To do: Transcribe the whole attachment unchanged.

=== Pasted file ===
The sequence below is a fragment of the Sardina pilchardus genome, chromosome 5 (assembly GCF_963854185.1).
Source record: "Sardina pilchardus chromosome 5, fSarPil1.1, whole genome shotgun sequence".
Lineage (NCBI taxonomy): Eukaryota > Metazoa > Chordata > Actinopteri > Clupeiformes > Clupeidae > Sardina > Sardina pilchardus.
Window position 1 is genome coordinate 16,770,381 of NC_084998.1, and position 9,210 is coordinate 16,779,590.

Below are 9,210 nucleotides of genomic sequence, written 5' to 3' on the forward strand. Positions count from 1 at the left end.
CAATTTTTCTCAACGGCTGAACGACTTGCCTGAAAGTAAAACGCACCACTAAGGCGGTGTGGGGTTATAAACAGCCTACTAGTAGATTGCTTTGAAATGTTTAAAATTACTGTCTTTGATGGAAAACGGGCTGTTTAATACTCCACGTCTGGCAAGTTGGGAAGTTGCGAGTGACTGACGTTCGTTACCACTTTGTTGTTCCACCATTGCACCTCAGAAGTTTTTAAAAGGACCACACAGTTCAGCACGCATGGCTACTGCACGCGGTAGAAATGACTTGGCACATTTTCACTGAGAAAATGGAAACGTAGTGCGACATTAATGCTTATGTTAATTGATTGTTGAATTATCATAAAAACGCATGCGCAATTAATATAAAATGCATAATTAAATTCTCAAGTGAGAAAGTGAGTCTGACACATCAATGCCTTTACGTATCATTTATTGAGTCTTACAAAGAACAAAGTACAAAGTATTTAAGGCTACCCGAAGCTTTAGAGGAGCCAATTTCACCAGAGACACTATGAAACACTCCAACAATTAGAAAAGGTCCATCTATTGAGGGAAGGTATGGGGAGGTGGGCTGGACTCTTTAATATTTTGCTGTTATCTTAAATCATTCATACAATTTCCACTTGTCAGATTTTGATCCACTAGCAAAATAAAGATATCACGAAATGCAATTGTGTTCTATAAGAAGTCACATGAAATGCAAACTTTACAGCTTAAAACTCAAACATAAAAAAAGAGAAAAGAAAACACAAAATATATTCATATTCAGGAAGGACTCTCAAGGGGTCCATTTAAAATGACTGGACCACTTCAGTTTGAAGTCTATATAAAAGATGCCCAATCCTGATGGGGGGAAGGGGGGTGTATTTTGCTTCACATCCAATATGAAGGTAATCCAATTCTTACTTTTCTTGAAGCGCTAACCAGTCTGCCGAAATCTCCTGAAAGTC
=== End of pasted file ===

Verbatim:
The sequence below is a fragment of the Sardina pilchardus genome, chromosome 5 (assembly GCF_963854185.1).
Source record: "Sardina pilchardus chromosome 5, fSarPil1.1, whole genome shotgun sequence".
Lineage (NCBI taxonomy): Eukaryota > Metazoa > Chordata > Actinopteri > Clupeiformes > Clupeidae > Sardina > Sardina pilchardus.
Window position 1 is genome coordinate 16,770,381 of NC_084998.1, and position 9,210 is coordinate 16,779,590.

Below are 9,210 nucleotides of genomic sequence, written 5' to 3' on the forward strand. Positions count from 1 at the left end.
CAATTTTTCTCAACGGCTGAACGACTTGCCTGAAAGTAAAACGCACCACTAAGGCGGTGTGGGGTTATAAACAGCCTACTAGTAGATTGCTTTGAAATGTTTAAAATTACTGTCTTTGATGGAAAACGGGCTGTTTAATACTCCACGTCTGGCAAGTTGGGAAGTTGCGAGTGACTGACGTTCGTTACCACTTTGTTGTTCCACCATTGCACCTCAGAAGTTTTTAAAAGGACCACACAGTTCAGCACGCATGGCTACTGCACGCGGTAGAAATGACTTGGCACATTTTCACTGAGAAAATGGAAACGTAGTGCGACATTAATGCTTATGTTAATTGATTGTTGAATTATCATAAAAACGCATGCGCAATTAATATAAAATGCATAATTAAATTCTCAAGTGAGAAAGTGAGTCTGACACATCAATGCCTTTACGTATCATTTATTGAGTCTTACAAAGAACAAAGTACAAAGTATTTAAGGCTACCCGAAGCTTTAGAGGAGCCAATTTCACCAGAGACACTATGAAACACTCCAACAATTAGAAAAGGTCCATCTATTGAGGGAAGGTATGGGGAGGTGGGCTGGACTCTTTAATATTTTGCTGTTATCTTAAATCATTCATACAATTTCCACTTGTCAGATTTTGATCCACTAGCAAAATAAAGATATCACGAAATGCAATTGTGTTCTATAAGAAGTCACATGAAATGCAAACTTTACAGCTTAAAACTCAAACATAAAAAAAGAGAAAAGAAAACACAAAATATATTCATATTCAGGAAGGACTCTCAAGGGGTCCATTTAAAATGACTGGACCACTTCAGTTTGAAGTCTATATAAAAGATGCCCAATCCTGATGGGGGGAAGGGGGGTGTATTTTGCTTCACATCCAATATGAAGGTAATCCAATTCTTACTTTTCTTGAAGCGCTAACCAGTCTGCCGAAATCTCCTGAAAGTC